Effective financial due diligence requires an in depth analysis of the assumptions and information supporting a transaction, a commercially-focussed assessment of whether they align with the strategic objectives of the transaction and early identification of potential risks.
It is a critical process that allows parties to identify and resolve any issues before they become roadblocks to a successful transaction. Identifying potential red flags early in the process provides an opportunity to get ahead of the problem and find a solution (or, in more extreme cases, walk away from the transaction before investing too much time and effort).
Coupled with legal, commercial and other workstreams, financial due diligence will also deepen a potential acquirer’s understanding of the target business, potential synergies and integration priorities.
In our experience, successful transactions come about where:
- diligence is commercially focused, rather than a ‘tick the box’ exercise (which requires that all involved in the diligence process are commercially minded and understand the business);
- those undertaking the diligence understand the transaction strategy and which ‘red flags’ need urgent escalation;
- internal teams and external advisors work closely together and share information in real time so nothing gets missed (two separate inconsequential findings may in combination point to something bigger);
- the scope of diligence is dynamic – as findings are communicated they support a reassessment of transaction strategy and assumptions, which in turn may change the diligence focus; and
- a significant portion of the due diligence is undertaken by individuals (internal or external) who can bring genuine independence as opposed to being emotionally invested in the process.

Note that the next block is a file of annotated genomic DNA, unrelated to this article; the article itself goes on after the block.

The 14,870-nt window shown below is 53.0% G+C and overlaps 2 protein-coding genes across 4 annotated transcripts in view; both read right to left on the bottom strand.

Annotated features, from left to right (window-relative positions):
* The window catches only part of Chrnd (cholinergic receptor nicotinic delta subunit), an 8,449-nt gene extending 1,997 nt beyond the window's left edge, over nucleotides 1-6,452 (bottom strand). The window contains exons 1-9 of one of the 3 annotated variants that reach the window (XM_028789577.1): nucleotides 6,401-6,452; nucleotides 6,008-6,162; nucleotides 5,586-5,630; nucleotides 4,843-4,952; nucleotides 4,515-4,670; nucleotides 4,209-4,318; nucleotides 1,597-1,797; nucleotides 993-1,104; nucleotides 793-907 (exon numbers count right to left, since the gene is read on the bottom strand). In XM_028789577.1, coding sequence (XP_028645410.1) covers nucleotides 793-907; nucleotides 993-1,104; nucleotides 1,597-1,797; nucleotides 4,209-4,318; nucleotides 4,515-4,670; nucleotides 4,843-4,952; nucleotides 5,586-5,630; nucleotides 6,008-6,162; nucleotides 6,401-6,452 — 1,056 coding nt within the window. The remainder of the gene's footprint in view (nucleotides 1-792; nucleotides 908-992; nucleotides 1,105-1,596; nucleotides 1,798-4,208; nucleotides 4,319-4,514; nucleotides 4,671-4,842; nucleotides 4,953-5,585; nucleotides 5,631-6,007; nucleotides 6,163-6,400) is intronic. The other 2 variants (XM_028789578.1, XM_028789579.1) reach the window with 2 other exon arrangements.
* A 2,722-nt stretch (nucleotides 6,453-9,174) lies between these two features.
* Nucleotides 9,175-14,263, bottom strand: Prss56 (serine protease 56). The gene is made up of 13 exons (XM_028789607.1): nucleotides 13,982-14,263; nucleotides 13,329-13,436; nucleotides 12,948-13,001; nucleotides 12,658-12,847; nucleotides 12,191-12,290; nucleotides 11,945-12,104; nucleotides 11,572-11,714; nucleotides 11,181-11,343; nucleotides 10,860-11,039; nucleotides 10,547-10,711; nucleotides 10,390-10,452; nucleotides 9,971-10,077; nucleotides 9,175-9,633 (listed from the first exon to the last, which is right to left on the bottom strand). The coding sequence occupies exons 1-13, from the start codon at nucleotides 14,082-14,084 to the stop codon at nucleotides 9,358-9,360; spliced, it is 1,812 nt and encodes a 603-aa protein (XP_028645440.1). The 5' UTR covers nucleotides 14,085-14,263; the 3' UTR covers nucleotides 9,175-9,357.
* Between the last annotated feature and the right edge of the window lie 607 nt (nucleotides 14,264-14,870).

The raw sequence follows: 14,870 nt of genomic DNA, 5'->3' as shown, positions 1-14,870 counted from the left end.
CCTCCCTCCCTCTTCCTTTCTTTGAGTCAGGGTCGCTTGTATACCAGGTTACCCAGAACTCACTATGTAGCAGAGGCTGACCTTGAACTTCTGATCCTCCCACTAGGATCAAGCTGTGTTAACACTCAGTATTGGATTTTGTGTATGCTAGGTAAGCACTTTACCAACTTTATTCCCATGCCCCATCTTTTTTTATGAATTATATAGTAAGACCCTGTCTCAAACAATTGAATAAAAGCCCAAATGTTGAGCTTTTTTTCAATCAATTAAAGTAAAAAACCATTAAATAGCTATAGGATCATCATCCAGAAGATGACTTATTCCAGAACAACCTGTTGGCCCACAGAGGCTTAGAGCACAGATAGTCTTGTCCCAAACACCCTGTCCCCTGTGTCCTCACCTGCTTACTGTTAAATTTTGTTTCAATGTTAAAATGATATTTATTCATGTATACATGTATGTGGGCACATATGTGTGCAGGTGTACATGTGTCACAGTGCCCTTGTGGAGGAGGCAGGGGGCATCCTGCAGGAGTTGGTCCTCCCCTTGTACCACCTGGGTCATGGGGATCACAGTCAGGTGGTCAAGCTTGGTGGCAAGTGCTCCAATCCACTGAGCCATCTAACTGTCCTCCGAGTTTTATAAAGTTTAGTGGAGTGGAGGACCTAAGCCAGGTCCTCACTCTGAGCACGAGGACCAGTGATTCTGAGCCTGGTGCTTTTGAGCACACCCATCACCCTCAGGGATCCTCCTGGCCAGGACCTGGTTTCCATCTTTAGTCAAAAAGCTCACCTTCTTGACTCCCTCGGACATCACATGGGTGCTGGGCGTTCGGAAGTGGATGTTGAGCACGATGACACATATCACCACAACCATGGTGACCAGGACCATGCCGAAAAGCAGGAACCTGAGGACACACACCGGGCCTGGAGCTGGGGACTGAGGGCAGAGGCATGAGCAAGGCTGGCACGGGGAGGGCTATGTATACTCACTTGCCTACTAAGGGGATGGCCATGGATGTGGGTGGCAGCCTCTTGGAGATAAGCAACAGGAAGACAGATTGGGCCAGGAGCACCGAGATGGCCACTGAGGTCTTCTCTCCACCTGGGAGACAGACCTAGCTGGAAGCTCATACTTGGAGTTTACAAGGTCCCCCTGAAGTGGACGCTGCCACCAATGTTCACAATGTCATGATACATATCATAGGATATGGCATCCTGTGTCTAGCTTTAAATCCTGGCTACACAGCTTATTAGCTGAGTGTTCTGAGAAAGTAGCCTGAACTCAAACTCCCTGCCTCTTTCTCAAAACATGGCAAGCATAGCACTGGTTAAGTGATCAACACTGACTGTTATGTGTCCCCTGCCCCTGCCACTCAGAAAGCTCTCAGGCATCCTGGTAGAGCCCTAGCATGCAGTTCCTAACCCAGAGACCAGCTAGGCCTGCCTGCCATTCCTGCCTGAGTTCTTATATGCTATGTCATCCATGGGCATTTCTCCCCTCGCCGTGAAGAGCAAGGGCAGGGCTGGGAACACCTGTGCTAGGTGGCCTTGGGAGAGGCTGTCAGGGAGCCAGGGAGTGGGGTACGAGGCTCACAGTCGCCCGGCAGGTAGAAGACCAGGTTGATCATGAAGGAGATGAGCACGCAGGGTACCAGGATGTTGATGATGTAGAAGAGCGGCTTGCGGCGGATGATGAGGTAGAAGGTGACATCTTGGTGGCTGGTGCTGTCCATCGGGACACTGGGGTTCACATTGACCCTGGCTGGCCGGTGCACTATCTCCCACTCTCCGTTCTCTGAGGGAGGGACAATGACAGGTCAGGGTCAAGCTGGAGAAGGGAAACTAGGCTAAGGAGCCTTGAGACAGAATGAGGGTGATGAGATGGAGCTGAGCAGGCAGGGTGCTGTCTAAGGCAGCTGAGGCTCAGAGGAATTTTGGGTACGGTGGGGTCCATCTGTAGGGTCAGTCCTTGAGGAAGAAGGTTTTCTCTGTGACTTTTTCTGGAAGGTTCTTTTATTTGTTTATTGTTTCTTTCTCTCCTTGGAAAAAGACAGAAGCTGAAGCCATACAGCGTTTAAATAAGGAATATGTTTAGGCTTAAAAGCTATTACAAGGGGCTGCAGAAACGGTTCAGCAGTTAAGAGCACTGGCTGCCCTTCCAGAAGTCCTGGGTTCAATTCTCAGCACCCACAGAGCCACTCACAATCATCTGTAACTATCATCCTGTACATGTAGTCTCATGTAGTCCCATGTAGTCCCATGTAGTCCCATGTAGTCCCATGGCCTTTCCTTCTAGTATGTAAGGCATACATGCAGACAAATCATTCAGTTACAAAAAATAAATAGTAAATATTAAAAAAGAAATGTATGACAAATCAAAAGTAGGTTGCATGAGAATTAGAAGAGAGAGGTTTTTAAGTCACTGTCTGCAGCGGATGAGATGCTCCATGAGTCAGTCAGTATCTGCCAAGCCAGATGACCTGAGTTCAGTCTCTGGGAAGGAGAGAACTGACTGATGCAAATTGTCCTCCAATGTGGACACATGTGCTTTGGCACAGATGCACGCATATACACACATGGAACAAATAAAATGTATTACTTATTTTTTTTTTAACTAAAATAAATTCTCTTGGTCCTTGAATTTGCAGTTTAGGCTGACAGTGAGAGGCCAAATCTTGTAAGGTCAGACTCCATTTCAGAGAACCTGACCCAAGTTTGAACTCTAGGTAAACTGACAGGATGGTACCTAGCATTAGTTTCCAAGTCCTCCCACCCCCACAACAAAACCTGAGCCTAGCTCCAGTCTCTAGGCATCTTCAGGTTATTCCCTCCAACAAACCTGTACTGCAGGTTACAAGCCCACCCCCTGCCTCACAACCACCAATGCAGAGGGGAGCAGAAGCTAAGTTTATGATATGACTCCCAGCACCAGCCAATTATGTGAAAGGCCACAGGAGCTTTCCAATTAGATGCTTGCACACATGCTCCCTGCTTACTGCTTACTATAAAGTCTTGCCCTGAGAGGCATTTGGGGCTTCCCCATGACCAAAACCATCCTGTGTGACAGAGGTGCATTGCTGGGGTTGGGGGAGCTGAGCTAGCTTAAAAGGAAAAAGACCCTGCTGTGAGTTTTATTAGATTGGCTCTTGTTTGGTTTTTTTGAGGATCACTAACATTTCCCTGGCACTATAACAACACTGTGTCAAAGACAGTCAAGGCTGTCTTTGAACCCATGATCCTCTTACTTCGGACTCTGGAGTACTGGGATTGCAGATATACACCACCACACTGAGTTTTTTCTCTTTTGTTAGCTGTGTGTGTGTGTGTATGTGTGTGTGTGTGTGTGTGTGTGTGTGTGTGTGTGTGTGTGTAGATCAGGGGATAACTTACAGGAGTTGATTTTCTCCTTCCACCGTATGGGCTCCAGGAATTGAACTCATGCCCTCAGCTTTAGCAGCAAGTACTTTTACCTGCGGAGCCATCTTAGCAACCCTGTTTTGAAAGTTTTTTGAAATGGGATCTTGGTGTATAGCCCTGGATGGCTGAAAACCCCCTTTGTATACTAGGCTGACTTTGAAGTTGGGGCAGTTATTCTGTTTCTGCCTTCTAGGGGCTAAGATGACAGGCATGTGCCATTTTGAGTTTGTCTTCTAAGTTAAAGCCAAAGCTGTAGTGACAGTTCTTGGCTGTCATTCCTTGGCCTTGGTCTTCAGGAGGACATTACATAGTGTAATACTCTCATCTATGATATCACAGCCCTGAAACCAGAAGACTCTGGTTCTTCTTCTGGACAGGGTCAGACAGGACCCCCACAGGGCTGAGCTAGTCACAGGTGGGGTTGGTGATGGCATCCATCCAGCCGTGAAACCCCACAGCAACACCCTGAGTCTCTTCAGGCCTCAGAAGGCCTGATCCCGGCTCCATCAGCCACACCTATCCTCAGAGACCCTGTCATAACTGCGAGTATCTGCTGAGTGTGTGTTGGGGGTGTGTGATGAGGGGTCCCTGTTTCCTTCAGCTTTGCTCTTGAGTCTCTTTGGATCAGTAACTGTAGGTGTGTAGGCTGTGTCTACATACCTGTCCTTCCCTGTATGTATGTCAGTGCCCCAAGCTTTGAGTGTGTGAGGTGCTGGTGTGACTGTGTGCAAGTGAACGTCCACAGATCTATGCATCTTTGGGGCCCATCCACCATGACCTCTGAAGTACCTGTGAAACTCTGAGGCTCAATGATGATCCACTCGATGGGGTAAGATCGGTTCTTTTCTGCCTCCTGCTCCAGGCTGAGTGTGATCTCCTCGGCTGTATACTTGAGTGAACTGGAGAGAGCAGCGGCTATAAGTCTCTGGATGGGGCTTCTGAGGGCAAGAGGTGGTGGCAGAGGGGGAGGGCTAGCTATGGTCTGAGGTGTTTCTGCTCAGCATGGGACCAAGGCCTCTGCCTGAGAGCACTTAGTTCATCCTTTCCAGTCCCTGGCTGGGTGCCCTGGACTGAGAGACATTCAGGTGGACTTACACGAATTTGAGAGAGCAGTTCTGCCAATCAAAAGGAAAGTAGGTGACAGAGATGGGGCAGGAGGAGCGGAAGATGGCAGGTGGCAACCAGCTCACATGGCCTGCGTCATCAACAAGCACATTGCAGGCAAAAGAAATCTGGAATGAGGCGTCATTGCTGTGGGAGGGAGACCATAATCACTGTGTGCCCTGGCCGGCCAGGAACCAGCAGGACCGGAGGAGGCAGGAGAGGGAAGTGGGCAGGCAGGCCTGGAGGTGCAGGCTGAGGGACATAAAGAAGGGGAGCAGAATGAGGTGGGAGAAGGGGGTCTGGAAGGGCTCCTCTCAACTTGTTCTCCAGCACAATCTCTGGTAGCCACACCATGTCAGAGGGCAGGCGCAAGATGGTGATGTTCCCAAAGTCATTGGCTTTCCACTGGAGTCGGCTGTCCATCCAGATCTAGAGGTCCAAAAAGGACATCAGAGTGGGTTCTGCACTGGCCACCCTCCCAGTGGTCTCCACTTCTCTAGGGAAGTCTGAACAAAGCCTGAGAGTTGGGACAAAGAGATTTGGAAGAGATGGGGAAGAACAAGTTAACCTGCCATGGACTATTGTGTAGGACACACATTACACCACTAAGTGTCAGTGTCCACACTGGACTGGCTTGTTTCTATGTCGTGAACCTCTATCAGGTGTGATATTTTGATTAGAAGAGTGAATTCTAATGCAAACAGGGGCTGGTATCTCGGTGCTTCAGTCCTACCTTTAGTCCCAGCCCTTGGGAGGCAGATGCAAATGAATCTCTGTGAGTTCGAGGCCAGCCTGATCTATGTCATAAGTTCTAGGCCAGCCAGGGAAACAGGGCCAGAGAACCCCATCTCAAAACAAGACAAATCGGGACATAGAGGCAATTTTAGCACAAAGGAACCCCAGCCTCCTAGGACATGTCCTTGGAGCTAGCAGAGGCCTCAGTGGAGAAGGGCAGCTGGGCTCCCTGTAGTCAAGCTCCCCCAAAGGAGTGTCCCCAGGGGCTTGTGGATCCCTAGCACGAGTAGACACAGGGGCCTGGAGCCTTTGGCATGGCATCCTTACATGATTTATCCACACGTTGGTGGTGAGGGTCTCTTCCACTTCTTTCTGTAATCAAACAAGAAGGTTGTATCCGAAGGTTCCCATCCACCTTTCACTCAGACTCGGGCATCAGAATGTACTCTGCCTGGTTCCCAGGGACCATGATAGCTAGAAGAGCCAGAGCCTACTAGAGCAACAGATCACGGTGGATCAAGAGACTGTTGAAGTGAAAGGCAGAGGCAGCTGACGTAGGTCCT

Regardless of transaction size, judgement is required in determining the appropriate level of detail and information to be assessed in diligence. Specific challenges include:
- poor quality and/or incomplete information, particularly common in small businesses which have not historically prepared financial information;
- carve out businesses where there is lack of visibility as to appropriate standalone costs;
- competitive situations, where information may be commercially sensitive; and
- limited support for forecast initiatives.
Use of data analytics in due diligence to analyse available complex and unstructured information is becoming common and should be considered as part of the diligence planning exercise: we increasingly see data analytics provide insights into the target business which have not previously been available to management. Furthermore, data is itself an intangible asset of the business, and potentially one with recognisable value upon a business combination.
Boards need to ensure there is transparency through the due diligence process and should have the opportunity to probe due diligence findings with service providers, in particular in respect to the most recent financial data which may provide early warning signs as to changing market conditions or emerging issues.
This article is part four of the ‘Transaction lifecycle’ series.